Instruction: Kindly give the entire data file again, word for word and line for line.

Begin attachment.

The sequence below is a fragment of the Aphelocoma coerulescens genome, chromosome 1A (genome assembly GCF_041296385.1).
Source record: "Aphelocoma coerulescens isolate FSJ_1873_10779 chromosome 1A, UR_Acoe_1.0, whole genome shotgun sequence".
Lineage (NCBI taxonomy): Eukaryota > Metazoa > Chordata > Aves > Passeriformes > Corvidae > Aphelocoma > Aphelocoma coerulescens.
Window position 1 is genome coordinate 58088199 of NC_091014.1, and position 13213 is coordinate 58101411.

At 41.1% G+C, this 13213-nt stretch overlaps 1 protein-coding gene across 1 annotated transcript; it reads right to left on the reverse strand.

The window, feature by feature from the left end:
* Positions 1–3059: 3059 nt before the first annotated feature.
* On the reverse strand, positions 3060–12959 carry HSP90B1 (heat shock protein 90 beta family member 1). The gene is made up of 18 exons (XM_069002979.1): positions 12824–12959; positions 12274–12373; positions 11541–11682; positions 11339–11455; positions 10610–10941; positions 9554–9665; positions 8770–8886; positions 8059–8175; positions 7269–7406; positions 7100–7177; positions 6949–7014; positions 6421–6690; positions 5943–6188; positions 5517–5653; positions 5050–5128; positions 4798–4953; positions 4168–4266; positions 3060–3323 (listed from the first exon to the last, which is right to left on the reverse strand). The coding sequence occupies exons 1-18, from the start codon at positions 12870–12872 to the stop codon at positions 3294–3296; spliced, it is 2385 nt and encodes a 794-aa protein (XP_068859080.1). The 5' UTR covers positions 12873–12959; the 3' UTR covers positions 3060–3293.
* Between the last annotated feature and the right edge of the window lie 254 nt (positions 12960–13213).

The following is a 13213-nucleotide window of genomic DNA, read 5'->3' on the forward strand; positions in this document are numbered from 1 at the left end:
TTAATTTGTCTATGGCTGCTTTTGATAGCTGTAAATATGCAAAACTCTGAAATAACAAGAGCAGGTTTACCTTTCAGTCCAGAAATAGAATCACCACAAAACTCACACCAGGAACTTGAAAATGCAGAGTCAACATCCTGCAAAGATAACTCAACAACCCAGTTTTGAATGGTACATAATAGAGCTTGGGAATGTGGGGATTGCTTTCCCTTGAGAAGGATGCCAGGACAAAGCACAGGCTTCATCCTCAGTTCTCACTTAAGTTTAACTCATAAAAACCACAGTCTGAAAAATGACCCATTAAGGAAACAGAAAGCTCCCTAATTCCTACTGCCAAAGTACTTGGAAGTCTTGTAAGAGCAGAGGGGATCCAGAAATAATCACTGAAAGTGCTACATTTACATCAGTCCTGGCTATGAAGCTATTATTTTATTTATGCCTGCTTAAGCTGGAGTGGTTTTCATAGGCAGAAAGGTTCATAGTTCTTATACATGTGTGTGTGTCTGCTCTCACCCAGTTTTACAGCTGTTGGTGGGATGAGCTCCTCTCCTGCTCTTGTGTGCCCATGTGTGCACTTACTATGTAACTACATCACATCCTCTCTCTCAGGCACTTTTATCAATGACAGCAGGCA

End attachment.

The sequence below is a fragment of the Aphelocoma coerulescens genome, chromosome 1A (genome assembly GCF_041296385.1).
Source record: "Aphelocoma coerulescens isolate FSJ_1873_10779 chromosome 1A, UR_Acoe_1.0, whole genome shotgun sequence".
Lineage (NCBI taxonomy): Eukaryota > Metazoa > Chordata > Aves > Passeriformes > Corvidae > Aphelocoma > Aphelocoma coerulescens.
Window position 1 is genome coordinate 58088199 of NC_091014.1, and position 13213 is coordinate 58101411.

At 41.1% G+C, this 13213-nt stretch overlaps 1 protein-coding gene across 1 annotated transcript; it reads right to left on the reverse strand.

The window, feature by feature from the left end:
* Positions 1–3059: 3059 nt before the first annotated feature.
* On the reverse strand, positions 3060–12959 carry HSP90B1 (heat shock protein 90 beta family member 1). The gene is made up of 18 exons (XM_069002979.1): positions 12824–12959; positions 12274–12373; positions 11541–11682; positions 11339–11455; positions 10610–10941; positions 9554–9665; positions 8770–8886; positions 8059–8175; positions 7269–7406; positions 7100–7177; positions 6949–7014; positions 6421–6690; positions 5943–6188; positions 5517–5653; positions 5050–5128; positions 4798–4953; positions 4168–4266; positions 3060–3323 (listed from the first exon to the last, which is right to left on the reverse strand). The coding sequence occupies exons 1-18, from the start codon at positions 12870–12872 to the stop codon at positions 3294–3296; spliced, it is 2385 nt and encodes a 794-aa protein (XP_068859080.1). The 5' UTR covers positions 12873–12959; the 3' UTR covers positions 3060–3293.
* Between the last annotated feature and the right edge of the window lie 254 nt (positions 12960–13213).

The following is a 13213-nucleotide window of genomic DNA, read 5'->3' on the forward strand; positions in this document are numbered from 1 at the left end:
TTAATTTGTCTATGGCTGCTTTTGATAGCTGTAAATATGCAAAACTCTGAAATAACAAGAGCAGGTTTACCTTTCAGTCCAGAAATAGAATCACCACAAAACTCACACCAGGAACTTGAAAATGCAGAGTCAACATCCTGCAAAGATAACTCAACAACCCAGTTTTGAATGGTACATAATAGAGCTTGGGAATGTGGGGATTGCTTTCCCTTGAGAAGGATGCCAGGACAAAGCACAGGCTTCATCCTCAGTTCTCACTTAAGTTTAACTCATAAAAACCACAGTCTGAAAAATGACCCATTAAGGAAACAGAAAGCTCCCTAATTCCTACTGCCAAAGTACTTGGAAGTCTTGTAAGAGCAGAGGGGATCCAGAAATAATCACTGAAAGTGCTACATTTACATCAGTCCTGGCTATGAAGCTATTATTTTATTTATGCCTGCTTAAGCTGGAGTGGTTTTCATAGGCAGAAAGGTTCATAGTTCTTATACATGTGTGTGTGTCTGCTCTCACCCAGTTTTACAGCTGTTGGTGGGATGAGCTCCTCTCCTGCTCTTGTGTGCCCATGTGTGCACTTACTATGTAACTACATCACATCCTCTCTCTCAGGCACTTTTATCAATGACAGCAGGCA